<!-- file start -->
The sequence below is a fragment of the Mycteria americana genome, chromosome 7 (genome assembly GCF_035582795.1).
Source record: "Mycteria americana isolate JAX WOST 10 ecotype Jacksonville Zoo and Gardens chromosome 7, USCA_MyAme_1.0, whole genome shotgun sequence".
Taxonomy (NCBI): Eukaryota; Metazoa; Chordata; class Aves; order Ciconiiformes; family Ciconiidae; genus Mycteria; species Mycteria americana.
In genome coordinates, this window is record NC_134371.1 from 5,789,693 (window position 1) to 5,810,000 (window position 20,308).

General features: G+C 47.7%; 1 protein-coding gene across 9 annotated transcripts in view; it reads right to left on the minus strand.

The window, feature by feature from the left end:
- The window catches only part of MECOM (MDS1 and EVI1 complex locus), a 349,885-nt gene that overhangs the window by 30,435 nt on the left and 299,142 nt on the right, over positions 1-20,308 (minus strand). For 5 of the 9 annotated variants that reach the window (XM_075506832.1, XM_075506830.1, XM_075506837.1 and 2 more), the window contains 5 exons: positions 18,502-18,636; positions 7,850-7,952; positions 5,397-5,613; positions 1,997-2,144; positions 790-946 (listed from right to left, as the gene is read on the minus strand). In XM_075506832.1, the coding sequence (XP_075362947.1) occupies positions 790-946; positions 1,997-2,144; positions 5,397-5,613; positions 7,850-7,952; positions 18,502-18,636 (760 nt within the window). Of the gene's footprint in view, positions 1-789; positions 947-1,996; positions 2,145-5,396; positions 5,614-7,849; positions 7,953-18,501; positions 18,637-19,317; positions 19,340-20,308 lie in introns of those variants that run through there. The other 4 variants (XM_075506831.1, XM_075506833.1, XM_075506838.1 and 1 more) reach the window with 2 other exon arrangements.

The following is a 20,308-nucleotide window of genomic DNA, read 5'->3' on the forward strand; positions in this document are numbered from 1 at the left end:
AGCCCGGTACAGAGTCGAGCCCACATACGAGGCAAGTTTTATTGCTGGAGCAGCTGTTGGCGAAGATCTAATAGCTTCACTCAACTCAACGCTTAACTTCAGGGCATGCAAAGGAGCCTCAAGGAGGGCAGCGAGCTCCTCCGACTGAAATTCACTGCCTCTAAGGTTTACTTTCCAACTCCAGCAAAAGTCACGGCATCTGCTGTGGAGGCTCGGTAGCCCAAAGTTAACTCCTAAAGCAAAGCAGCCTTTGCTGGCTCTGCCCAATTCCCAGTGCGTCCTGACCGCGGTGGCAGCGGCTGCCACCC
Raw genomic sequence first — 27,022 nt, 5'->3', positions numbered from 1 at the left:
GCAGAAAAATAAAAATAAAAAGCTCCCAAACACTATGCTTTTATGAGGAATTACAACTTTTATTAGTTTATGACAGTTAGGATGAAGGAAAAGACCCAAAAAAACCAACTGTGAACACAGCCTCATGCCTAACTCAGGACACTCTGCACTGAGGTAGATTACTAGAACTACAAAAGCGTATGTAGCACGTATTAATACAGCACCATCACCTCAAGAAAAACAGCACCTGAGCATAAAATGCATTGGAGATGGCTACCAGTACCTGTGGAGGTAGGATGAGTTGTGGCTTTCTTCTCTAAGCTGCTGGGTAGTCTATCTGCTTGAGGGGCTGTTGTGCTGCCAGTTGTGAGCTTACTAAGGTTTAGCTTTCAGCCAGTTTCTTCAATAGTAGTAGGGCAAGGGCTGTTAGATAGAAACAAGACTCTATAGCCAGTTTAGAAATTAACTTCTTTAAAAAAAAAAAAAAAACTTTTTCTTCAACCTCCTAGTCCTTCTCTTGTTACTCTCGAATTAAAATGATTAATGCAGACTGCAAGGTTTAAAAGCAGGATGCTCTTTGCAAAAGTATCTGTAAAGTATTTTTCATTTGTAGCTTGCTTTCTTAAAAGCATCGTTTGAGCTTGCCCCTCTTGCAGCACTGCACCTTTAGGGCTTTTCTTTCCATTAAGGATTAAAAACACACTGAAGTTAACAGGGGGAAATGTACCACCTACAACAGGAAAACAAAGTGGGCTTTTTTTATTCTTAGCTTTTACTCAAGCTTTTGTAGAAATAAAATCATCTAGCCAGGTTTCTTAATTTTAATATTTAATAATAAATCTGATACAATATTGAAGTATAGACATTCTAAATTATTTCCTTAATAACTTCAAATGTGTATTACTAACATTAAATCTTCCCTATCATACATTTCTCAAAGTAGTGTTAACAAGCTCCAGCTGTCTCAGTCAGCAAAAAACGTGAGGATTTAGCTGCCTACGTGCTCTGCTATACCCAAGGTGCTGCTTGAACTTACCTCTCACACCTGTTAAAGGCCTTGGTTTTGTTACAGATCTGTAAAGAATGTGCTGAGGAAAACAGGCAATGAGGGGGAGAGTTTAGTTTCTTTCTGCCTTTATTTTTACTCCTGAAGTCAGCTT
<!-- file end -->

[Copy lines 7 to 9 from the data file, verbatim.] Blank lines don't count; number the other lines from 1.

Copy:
- The window catches only part of MECOM (MDS1 and EVI1 complex locus), a 349,885-nt gene that overhangs the window by 30,435 nt on the left and 299,142 nt on the right, over positions 1-20,308 (minus strand). For 5 of the 9 annotated variants that reach the window (XM_075506832.1, XM_075506830.1, XM_075506837.1 and 2 more), the window contains 5 exons: positions 18,502-18,636; positions 7,850-7,952; positions 5,397-5,613; positions 1,997-2,144; positions 790-946 (listed from right to left, as the gene is read on the minus strand). In XM_075506832.1, the coding sequence (XP_075362947.1) occupies positions 790-946; positions 1,997-2,144; positions 5,397-5,613; positions 7,850-7,952; positions 18,502-18,636 (760 nt within the window). Of the gene's footprint in view, positions 1-789; positions 947-1,996; positions 2,145-5,396; positions 5,614-7,849; positions 7,953-18,501; positions 18,637-19,317; positions 19,340-20,308 lie in introns of those variants that run through there. The other 4 variants (XM_075506831.1, XM_075506833.1, XM_075506838.1 and 1 more) reach the window with 2 other exon arrangements.

The following is a 20,308-nucleotide window of genomic DNA, read 5'->3' on the forward strand; positions in this document are numbered from 1 at the left end:
AGCCCGGTACAGAGTCGAGCCCACATACGAGGCAAGTTTTATTGCTGGAGCAGCTGTTGGCGAAGATCTAATAGCTTCACTCAACTCAACGCTTAACTTCAGGGCATGCAAAGGAGCCTCAAGGAGGGCAGCGAGCTCCTCCGACTGAAATTCACTGCCTCTAAGGTTTACTTTCCAACTCCAGCAAAAGTCACGGCATCTGCTGTGGAGGCTCGGTAGCCCAAAGTTAACTCCTAAAGCAAAGCAGCCTTTGCTGGCTCTGCCCAATTCCCAGTGCGTCCTGACCGCGGTGGCAGCGGCTGCCACCC